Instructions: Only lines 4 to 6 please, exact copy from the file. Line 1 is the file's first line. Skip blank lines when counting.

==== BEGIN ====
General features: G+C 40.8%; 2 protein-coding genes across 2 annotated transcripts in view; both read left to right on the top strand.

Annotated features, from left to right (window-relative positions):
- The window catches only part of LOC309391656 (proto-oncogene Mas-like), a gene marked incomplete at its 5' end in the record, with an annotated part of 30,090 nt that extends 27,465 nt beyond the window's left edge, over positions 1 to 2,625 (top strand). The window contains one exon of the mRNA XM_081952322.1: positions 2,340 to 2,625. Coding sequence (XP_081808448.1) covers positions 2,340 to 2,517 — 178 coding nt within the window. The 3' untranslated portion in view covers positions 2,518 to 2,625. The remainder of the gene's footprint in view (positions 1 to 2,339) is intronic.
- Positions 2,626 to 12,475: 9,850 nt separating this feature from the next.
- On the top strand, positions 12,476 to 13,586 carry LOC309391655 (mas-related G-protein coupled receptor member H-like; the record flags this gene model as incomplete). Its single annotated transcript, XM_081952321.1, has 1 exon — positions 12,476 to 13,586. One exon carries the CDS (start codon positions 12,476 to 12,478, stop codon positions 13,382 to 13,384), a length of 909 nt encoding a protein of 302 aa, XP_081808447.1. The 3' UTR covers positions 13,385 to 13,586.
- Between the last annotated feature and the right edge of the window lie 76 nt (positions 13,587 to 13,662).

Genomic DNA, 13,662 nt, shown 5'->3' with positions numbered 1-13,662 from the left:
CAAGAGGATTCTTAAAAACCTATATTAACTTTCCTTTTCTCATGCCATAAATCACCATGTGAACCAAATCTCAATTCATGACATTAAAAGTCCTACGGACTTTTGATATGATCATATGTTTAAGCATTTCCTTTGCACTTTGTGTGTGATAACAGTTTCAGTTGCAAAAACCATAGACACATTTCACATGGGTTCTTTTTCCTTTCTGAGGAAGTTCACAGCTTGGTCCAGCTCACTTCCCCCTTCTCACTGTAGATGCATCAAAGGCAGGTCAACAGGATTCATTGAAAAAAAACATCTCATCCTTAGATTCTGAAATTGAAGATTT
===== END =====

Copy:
- Positions 2,626 to 12,475: 9,850 nt separating this feature from the next.
- On the top strand, positions 12,476 to 13,586 carry LOC309391655 (mas-related G-protein coupled receptor member H-like; the record flags this gene model as incomplete). Its single annotated transcript, XM_081952321.1, has 1 exon — positions 12,476 to 13,586. One exon carries the CDS (start codon positions 12,476 to 12,478, stop codon positions 13,382 to 13,384), a length of 909 nt encoding a protein of 302 aa, XP_081808447.1. The 3' UTR covers positions 13,385 to 13,586.
- Between the last annotated feature and the right edge of the window lie 76 nt (positions 13,587 to 13,662).